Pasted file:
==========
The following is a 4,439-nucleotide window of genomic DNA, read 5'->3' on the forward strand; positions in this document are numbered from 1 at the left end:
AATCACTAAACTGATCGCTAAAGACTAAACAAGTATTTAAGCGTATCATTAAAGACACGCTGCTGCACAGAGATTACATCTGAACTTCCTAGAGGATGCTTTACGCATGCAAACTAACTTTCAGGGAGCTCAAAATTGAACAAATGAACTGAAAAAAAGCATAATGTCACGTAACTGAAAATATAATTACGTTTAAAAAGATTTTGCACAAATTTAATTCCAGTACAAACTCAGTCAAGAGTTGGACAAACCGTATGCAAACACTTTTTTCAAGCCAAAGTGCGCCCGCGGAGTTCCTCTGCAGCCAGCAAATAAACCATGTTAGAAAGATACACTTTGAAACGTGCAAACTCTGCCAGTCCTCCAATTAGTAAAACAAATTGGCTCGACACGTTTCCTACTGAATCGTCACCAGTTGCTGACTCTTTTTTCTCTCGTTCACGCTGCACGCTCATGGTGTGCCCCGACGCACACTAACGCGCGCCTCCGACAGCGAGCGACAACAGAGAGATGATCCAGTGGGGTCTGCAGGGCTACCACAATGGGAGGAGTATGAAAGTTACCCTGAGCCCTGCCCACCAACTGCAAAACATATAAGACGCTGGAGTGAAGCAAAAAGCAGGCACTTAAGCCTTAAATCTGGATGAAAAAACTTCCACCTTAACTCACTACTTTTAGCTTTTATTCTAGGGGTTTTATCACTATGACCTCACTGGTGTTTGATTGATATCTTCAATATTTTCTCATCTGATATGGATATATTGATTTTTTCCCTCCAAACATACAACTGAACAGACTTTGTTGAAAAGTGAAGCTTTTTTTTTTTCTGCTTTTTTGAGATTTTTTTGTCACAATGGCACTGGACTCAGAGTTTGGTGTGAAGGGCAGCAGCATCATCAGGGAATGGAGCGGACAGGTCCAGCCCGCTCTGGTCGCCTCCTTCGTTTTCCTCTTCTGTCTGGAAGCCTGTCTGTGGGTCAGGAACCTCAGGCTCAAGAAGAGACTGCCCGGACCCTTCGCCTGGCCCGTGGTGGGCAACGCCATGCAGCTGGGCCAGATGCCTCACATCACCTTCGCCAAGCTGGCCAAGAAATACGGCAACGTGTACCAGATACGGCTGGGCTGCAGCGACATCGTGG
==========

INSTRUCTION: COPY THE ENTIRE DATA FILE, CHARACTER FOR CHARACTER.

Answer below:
The following is a 4,439-nucleotide window of genomic DNA, read 5'->3' on the forward strand; positions in this document are numbered from 1 at the left end:
AATCACTAAACTGATCGCTAAAGACTAAACAAGTATTTAAGCGTATCATTAAAGACACGCTGCTGCACAGAGATTACATCTGAACTTCCTAGAGGATGCTTTACGCATGCAAACTAACTTTCAGGGAGCTCAAAATTGAACAAATGAACTGAAAAAAAGCATAATGTCACGTAACTGAAAATATAATTACGTTTAAAAAGATTTTGCACAAATTTAATTCCAGTACAAACTCAGTCAAGAGTTGGACAAACCGTATGCAAACACTTTTTTCAAGCCAAAGTGCGCCCGCGGAGTTCCTCTGCAGCCAGCAAATAAACCATGTTAGAAAGATACACTTTGAAACGTGCAAACTCTGCCAGTCCTCCAATTAGTAAAACAAATTGGCTCGACACGTTTCCTACTGAATCGTCACCAGTTGCTGACTCTTTTTTCTCTCGTTCACGCTGCACGCTCATGGTGTGCCCCGACGCACACTAACGCGCGCCTCCGACAGCGAGCGACAACAGAGAGATGATCCAGTGGGGTCTGCAGGGCTACCACAATGGGAGGAGTATGAAAGTTACCCTGAGCCCTGCCCACCAACTGCAAAACATATAAGACGCTGGAGTGAAGCAAAAAGCAGGCACTTAAGCCTTAAATCTGGATGAAAAAACTTCCACCTTAACTCACTACTTTTAGCTTTTATTCTAGGGGTTTTATCACTATGACCTCACTGGTGTTTGATTGATATCTTCAATATTTTCTCATCTGATATGGATATATTGATTTTTTCCCTCCAAACATACAACTGAACAGACTTTGTTGAAAAGTGAAGCTTTTTTTTTTTCTGCTTTTTTGAGATTTTTTTGTCACAATGGCACTGGACTCAGAGTTTGGTGTGAAGGGCAGCAGCATCATCAGGGAATGGAGCGGACAGGTCCAGCCCGCTCTGGTCGCCTCCTTCGTTTTCCTCTTCTGTCTGGAAGCCTGTCTGTGGGTCAGGAACCTCAGGCTCAAGAAGAGACTGCCCGGACCCTTCGCCTGGCCCGTGGTGGGCAACGCCATGCAGCTGGGCCAGATGCCTCACATCACCTTCGCCAAGCTGGCCAAGAAATACGGCAACGTGTACCAGATACGGCTGGGCTGCAGCGACATCGTGG